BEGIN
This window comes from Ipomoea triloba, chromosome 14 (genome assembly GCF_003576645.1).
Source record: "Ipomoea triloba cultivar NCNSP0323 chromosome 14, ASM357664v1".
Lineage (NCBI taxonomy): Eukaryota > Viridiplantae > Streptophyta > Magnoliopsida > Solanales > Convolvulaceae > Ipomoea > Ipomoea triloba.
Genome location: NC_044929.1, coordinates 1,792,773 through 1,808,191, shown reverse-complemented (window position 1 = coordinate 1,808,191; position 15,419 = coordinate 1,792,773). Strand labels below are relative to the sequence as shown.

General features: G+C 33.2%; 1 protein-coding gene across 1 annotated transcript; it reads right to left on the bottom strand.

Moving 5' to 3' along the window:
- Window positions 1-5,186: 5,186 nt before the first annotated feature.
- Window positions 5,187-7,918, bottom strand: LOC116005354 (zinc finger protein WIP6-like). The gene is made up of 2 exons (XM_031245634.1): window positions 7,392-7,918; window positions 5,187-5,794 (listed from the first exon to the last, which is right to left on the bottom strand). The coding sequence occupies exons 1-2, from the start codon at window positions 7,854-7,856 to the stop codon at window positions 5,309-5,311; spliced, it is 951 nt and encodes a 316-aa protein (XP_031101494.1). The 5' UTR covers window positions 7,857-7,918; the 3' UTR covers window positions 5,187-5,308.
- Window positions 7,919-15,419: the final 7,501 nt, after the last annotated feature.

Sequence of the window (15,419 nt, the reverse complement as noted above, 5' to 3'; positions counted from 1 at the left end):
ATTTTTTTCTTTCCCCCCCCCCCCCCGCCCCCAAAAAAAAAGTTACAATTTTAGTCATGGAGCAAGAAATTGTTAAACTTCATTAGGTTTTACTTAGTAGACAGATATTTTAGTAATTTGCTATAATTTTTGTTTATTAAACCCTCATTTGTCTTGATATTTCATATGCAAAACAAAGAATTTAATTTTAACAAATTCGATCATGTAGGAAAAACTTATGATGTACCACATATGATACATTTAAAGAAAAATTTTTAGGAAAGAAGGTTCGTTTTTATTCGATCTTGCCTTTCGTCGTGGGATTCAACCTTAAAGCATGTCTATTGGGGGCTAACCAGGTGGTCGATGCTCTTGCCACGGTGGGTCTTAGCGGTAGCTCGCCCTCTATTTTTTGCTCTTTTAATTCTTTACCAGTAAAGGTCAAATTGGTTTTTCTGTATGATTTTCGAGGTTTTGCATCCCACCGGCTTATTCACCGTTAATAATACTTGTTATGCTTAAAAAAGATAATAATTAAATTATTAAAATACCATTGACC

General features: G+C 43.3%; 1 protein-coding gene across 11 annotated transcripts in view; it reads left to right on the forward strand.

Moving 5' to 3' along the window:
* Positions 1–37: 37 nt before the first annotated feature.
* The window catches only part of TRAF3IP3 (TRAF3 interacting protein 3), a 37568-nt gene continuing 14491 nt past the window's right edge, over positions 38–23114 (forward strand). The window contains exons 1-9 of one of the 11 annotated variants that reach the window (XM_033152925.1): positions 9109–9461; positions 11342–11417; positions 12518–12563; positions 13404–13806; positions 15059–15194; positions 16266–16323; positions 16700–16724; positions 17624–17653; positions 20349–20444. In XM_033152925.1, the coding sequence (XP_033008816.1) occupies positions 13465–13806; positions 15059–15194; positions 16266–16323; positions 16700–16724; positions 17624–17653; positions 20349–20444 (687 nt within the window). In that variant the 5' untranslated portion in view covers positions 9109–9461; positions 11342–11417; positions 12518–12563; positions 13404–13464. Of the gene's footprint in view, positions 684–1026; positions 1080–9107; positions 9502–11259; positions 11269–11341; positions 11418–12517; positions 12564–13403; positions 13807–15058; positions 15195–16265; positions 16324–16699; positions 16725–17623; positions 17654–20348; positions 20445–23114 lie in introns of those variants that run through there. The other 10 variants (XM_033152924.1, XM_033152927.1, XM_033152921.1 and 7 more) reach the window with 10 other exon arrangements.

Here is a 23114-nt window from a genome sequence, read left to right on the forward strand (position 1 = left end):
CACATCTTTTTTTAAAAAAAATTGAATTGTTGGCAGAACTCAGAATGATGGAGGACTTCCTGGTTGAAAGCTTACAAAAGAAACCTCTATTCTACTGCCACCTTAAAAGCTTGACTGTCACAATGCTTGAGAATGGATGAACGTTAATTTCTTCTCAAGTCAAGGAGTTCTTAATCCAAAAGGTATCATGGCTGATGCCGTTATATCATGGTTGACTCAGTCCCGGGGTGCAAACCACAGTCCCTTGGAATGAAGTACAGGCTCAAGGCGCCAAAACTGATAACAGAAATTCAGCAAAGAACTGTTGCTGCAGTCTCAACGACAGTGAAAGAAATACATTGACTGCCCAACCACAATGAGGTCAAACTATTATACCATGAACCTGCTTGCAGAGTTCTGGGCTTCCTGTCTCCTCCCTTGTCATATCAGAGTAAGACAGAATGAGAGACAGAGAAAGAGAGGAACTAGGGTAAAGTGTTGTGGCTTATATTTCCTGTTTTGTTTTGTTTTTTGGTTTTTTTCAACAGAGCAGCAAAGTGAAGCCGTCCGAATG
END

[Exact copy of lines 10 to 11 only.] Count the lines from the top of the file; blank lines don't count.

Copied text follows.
Sequence of the window (15,419 nt, the reverse complement as noted above, 5' to 3'; positions counted from 1 at the left end):
ATTTTTTTCTTTCCCCCCCCCCCCCCGCCCCCAAAAAAAAAGTTACAATTTTAGTCATGGAGCAAGAAATTGTTAAACTTCATTAGGTTTTACTTAGTAGACAGATATTTTAGTAATTTGCTATAATTTTTGTTTATTAAACCCTCATTTGTCTTGATATTTCATATGCAAAACAAAGAATTTAATTTTAACAAATTCGATCATGTAGGAAAAACTTATGATGTACCACATATGATACATTTAAAGAAAAATTTTTAGGAAAGAAGGTTCGTTTTTATTCGATCTTGCCTTTCGTCGTGGGATTCAACCTTAAAGCATGTCTATTGGGGGCTAACCAGGTGGTCGATGCTCTTGCCACGGTGGGTCTTAGCGGTAGCTCGCCCTCTATTTTTTGCTCTTTTAATTCTTTACCAGTAAAGGTCAAATTGGTTTTTCTGTATGATTTTCGAGGTTTTGCATCCCACCGGCTTATTCACCGTTAATAATACTTGTTATGCTTAAAAAAGATAATAATTAAATTATTAAAATACCATTGACC